How might people of different backgrounds and ideologies behave together when breaking a single law could kill them and everybody they know?

Now slated to become its own title after receiving the very first Australian Writer’s Guild award granted to a game mod, The Forgotten City by Nick Pearce is a breathtaking, heartbreaking adventure module that explores the subtle darkness of human nature.

You will spend around six to ten hours poking through the titular Forgotten City, hidden behind a waterfall near Markarth, as you solve a murder mystery (before it happens) by exploiting—and bridging—an infinite time loop.

The only caveat? When you screw up, everybody dies. And when everybody dies, you must go back and start over.

This is made even cooler when you get unique dialogue options on subsequent tries.

Kill or steal from a certain character? You can lead a full-on conversation about it after you’ve gone back in time to “reset” the city, and that character will be appropriately freaked out by you.

If you feel like vanilla Skyrim VR’s characters and quests are too dry, abstract or emotionally uninvolved for your taste, then you owe it to yourself to try The Forgotten City.

Warning: The ending will leave you in tears.

14. Windsong Immersive Character Overhaul

In VR, you can see details on character’s faces and bodies that are usually obscured in flatscreen mode.

Which is why you need a character overhaul mod such as Windsong Immersive Character Overhaul (WICO), by WindsongHS.

It makes characters gorgeous to look at without going overboard or breaking lore, and it freshens the game up to make it feel like it fits in a modern game release.

15. RS Children

Something about the children in regular Skyrim VR has always unnerved me.

After I finally figured out that most of the children in the game use carbon-copy meshes and character designs, I knew I had to do something about it.

And voila! RS Children, by Ranaline, was there to save the day.

This simple mod makes the children of Skyrim VR look more distinct, diverse, and detailed.

Credit: Ranaline/Bethesda Softworks

16. Climates of Tamriel

The dynamic weather system in Skyrim VR was already pretty fantastic.

Climates of Tamriel, by jjc71, makes it better by adding hundreds of new weather pattern variations, outdoor color correction, and even darker nights if you enable them during the installation process.

  • When using Realistic Lighting Overhaul (listed below), make sure that Climates of Tamriel interiors are completely disabled; do NOT install them together!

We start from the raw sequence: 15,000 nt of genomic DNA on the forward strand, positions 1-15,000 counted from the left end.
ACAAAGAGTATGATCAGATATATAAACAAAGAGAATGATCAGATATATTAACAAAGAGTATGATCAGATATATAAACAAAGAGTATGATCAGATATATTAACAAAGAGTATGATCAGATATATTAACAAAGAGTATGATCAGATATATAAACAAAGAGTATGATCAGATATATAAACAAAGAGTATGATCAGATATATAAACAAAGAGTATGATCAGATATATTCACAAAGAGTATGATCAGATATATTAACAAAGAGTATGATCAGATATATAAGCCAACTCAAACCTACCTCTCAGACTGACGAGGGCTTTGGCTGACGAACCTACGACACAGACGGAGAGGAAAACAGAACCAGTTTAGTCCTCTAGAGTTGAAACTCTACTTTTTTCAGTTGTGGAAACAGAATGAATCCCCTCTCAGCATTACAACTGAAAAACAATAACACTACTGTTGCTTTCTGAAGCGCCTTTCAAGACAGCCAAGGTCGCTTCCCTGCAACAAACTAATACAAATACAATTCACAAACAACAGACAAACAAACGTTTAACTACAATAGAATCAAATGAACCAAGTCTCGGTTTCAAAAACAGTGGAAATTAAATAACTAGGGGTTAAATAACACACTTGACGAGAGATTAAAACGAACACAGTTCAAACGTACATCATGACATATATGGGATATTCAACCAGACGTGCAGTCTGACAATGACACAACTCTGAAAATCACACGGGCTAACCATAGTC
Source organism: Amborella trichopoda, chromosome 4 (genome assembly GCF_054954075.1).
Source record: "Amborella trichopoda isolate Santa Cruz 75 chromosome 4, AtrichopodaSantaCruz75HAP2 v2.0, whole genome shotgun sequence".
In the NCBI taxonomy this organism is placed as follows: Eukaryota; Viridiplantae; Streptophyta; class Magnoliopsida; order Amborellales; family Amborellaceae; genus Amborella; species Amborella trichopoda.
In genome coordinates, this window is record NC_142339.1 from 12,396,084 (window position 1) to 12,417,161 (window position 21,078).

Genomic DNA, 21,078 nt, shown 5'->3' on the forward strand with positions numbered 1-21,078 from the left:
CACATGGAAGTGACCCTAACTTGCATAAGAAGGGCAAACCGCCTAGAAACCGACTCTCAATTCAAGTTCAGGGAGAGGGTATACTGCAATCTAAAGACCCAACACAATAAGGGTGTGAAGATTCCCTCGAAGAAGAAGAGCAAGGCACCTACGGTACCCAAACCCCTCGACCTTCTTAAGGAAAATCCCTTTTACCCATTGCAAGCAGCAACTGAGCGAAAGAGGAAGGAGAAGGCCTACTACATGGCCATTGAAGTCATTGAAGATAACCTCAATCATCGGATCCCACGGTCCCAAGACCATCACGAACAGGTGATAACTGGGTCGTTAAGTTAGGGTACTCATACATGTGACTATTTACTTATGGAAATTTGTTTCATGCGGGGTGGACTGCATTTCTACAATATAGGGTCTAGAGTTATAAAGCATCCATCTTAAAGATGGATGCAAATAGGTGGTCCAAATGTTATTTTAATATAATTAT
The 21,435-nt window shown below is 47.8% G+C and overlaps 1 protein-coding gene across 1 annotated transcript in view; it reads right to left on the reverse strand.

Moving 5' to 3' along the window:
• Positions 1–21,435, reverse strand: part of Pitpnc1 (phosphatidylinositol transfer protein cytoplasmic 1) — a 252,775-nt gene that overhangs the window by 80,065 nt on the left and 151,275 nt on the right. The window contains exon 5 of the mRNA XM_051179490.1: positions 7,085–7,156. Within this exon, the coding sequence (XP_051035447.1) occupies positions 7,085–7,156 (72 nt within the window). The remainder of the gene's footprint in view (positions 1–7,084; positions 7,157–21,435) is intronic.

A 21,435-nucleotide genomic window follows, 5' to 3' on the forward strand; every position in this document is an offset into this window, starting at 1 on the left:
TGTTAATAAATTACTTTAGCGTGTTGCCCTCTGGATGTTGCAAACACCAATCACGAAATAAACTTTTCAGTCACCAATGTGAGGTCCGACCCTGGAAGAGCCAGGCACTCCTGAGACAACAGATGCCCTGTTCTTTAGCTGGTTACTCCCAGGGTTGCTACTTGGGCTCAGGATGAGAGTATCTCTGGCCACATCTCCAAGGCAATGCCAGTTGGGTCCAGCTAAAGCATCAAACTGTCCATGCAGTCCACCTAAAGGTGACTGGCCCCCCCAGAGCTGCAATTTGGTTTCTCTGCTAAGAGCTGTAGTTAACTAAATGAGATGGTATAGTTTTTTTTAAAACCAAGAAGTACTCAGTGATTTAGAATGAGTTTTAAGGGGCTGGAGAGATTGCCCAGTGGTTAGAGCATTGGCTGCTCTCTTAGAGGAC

17. Realistic Lighting Overhaul

Skyrim’s lighting has always felt a little lackluster.

Fortunately, Realistic Lighting Overhaul, by sydney666, completely rewires the lights all across Skyrim VR to be more detailed and believable. Interiors are gorgeous, and towns are now lit up for miles.

You can mix Exterior and Interior modules with Climates of Tamriel exteriors. However, do not install Climates of Tamriel interiors with RLO interiors.

18. Immersive Music

After a while, Skyrim VR’s soundtrack gets a little old and repetitive.

Immersive Music, by hothtrooper44, nearly triples the OST by adding hours of new music to the score, all of which enhances Skyrim’s gorgeous fantasy atmosphere.

Admittedly, I haven’t played Skyrim in weeks. Guess what’s still playing in my head? Two of the most contagious city themes I’ve heard in any RPG, both from the Immersive Music mod.

Here’s a taste:

19. Immersive Weapons

Vanilla Skyrim VR has only a few weapon selections to choose from.

With Immersive Weapons, by hothtrooper44, you can now use tons of new weapon types—including but not limited to: clubs, spears, javelins, tantos, wazikashis, scimitars, katanas—and the list goes on.

Even better; certain weapon classes are more valuable/rare/powerful than others, making rare drops more exciting than before.

When paired with Summermyst, you truly never know what you’ll find around the next corner.

20. Immersive Armors

As with weapons, regular Skyrim didn’t give you too many options to deck your character out in unique-looking armors.

Immersive Armors, by hothtrooper44, solves this problem by adding more new clothing and armor options than you can fit in an Imperial armoire.

21. Legacy of the Dragonborn

Legacy of the Dragonborn, by icecreamassassin, is a super-mod that ties the grand Skyrim narrative together between everything in the regular game, and everything included in most popular story mods.